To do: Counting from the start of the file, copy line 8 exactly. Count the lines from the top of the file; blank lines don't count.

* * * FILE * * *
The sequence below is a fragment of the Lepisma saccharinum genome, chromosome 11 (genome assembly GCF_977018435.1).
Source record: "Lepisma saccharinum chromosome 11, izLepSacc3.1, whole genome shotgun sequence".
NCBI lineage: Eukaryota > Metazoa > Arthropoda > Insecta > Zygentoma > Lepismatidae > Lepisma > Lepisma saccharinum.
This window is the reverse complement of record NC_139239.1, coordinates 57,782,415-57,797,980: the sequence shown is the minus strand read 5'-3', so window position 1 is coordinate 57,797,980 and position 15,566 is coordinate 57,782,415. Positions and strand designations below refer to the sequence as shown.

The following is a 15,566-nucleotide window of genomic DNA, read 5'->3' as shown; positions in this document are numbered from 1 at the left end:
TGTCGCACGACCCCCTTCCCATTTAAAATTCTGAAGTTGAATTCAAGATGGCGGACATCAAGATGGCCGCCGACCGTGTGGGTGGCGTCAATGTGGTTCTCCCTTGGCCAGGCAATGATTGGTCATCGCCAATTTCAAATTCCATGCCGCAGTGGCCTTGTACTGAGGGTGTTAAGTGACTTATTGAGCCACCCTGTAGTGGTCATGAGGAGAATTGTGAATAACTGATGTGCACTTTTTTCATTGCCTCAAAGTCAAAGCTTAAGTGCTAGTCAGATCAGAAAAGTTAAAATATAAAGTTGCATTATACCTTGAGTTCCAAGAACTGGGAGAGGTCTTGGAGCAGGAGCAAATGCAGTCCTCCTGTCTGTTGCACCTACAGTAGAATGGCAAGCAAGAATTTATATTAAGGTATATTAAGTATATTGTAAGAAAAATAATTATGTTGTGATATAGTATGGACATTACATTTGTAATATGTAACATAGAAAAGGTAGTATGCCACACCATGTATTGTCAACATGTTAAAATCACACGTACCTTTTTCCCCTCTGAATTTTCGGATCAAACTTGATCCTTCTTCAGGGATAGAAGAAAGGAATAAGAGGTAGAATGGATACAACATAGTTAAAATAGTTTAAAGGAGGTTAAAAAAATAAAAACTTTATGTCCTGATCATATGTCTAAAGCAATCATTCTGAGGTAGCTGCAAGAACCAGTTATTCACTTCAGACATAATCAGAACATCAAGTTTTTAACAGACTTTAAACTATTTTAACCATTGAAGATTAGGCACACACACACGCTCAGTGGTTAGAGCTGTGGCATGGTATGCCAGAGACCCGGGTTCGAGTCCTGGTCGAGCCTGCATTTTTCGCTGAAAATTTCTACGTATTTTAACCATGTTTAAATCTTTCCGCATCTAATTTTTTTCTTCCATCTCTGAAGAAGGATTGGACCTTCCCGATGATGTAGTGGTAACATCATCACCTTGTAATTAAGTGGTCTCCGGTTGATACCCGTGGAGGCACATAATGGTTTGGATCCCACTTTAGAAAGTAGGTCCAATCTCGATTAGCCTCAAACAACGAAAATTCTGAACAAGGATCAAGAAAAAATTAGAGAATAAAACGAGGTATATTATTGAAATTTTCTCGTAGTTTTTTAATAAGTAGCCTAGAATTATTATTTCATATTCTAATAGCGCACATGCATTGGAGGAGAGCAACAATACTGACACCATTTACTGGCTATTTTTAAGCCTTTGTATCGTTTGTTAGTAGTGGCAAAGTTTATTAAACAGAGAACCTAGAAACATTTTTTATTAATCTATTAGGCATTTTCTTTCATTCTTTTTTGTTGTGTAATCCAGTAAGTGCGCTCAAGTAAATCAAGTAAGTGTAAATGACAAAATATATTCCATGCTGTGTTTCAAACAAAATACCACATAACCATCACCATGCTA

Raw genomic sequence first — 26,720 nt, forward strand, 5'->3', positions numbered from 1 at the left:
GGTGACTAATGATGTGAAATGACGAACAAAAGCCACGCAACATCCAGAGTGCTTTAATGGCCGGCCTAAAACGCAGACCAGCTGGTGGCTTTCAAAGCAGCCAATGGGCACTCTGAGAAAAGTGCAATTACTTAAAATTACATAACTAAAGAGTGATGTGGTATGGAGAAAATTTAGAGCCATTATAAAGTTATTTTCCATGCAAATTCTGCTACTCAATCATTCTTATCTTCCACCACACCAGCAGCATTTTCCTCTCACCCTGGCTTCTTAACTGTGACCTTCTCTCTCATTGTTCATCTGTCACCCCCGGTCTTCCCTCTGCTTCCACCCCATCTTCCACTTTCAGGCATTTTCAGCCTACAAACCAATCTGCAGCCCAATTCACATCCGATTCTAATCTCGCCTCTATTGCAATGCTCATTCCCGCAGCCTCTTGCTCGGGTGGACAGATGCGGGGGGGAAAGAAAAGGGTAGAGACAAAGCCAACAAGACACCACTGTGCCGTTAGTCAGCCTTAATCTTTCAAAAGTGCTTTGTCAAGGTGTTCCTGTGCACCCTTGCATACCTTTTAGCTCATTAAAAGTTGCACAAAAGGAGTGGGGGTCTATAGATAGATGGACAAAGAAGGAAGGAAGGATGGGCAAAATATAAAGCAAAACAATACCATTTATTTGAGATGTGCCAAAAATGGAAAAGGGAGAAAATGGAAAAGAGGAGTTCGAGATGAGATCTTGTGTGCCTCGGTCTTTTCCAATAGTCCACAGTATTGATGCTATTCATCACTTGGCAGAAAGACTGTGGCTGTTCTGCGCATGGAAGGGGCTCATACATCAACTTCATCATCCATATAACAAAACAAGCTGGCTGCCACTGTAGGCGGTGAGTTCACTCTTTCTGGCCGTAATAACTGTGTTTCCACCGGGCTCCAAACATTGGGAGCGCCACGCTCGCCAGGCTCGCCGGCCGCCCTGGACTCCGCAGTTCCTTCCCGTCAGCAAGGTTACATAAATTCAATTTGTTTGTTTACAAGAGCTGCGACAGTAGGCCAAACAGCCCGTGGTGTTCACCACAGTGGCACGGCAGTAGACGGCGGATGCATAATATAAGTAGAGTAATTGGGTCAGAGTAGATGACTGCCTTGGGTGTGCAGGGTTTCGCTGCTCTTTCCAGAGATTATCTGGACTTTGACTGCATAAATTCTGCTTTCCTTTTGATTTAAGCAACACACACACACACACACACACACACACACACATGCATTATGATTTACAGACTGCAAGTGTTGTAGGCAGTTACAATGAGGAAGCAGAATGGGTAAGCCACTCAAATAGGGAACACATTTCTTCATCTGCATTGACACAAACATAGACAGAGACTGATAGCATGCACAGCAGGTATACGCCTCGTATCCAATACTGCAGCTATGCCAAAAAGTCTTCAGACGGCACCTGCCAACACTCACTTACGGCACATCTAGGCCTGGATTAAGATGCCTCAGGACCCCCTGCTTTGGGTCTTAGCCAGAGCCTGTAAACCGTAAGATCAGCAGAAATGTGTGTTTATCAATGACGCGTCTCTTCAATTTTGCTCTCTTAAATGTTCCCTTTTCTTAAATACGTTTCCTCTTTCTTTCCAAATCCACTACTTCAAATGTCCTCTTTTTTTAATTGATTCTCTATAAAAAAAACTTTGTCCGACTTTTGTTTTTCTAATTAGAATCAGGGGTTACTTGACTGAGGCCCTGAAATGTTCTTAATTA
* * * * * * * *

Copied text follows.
GGTGACTAATGATGTGAAATGACGAACAAAAGCCACGCAACATCCAGAGTGCTTTAATGGCCGGCCTAAAACGCAGACCAGCTGGTGGCTTTCAAAGCAGCCAATGGGCACTCTGAGAAAAGTGCAATTACTTAAAATTACATAACTAAAGAGTGATGTGGTATGGAGAAAATTTAGAGCCATTATAAAGTTATTTTCCATGCAAATTCTGCTACTCAATCATTCTTATCTTCCACCACACCAGCAGCATTTTCCTCTCACCCTGGCTTCTTAACTGTGACCTTCTCTCTCATTGTTCATCTGTCACCCCCGGTCTTCCCTCTGCTTCCACCCCATCTTCCACTTTCAGGCATTTTCAGCCTACAAACCAATCTGCAGCCCAATTCACATCCGATTCTAATCTCGCCTCTATTGCAATGCTCATTCCCGCAGCCTCTTGCTCGGGTGGACAGATGCGGGGGGGAAAGAAAAGGGTAGAGACAAAGCCAACAAGACACCACTGTGCCGTTAGTCAGCCTTAATCTTTCAAAAGTGCTTTGTCAAGGTGTTCCTGTGCACCCTTGCATACCTTTTAGCTCATTAAAAGTTGCACAAAAGGAGTGGGGGTCTATAGATAGATGGACAAAGAAGGAAGGAAGGATGGGCAAAATATAAAGCAAAACAATACCATTTATTTGAGATGTGCCAAAAATGGAAAAGGGAGAAAATGGAAAAGAGGAGTTCGAGATGAGATCTTGTGTGCCTCGGTCTTTTCCAATAGTCCACAGTATTGATGCTATTCATCACTTGGCAGAAAGACTGTGGCTGTTCTGCGCATGGAAGGGGCTCATACATCAACTTCATCATCCATATAACAAAACAAGCTGGCTGCCACTGTAGGCGGTGAGTTCACTCTTTCTGGCCGTAATAACTGTGTTTCCACCGGGCTCCAAACATTGGGAGCGCCACGCTCGCCAGGCTCGCCGGCCGCCCTGGACTCCGCAGTTCCTTCCCGTCAGCAAGGTTACATAAATTCAATTTGTTTGTTTACAAGAGCTGCGACAGTAGGCCAAACAGCCCGTGGTGTTCACCACAGTGGCACGGCAGTAGACGGCGGATGCATAATATAAGTAGAGTAATTGGGTCAGAGTAGATGACTGCCTTGGGTGTGCAGGGTTTCGCTGCTCTTTCCAGAGATTATCTGGACTTTGACTGCATAAATTCTGCTTTCCTTTTGATTTAAGCAACACACACACACACACACACACACACACACACATGCATTATGATTTACAGACTGCAAGTGTTGTAGGCAGTTACAATGAGGAAGCAGAATGGGTAAGCCACTCAAATAGGGAACACATTTCTTCATCTGCATTGACACAAACATAGACAGAGACTGATAGCATGCACAGCAGGTATACGCCTCGTATCCAATACTGCAGCTATGCCAAAAAGTCTTCAGACGGCACCTGCCAACACTCACTTACGGCACATCTAGGCCTGGATTAAGATGCCTCAGGACCCCCTGCTTTGGGTCTTAGCCAGAGCCTGTAAACCGTAAGATCAGCAGAAATGTGTGTTTATCAATGACGCGTCTCTTCAATTTTGCTCTCTTAAATGTTCCCTTTTCTTAAATACGTTTCCTCTTTCTTTCCAAATCCACTACTTCAAATGTCCTCTTTTTTTAATTGATTCTCTATAAAAAAAACTTTGTCCGACTTTTGTTTTTCTAATTAGAATCAGGGGTTACTTGACTGAGGCCCTGAAATGTTCTTAATTA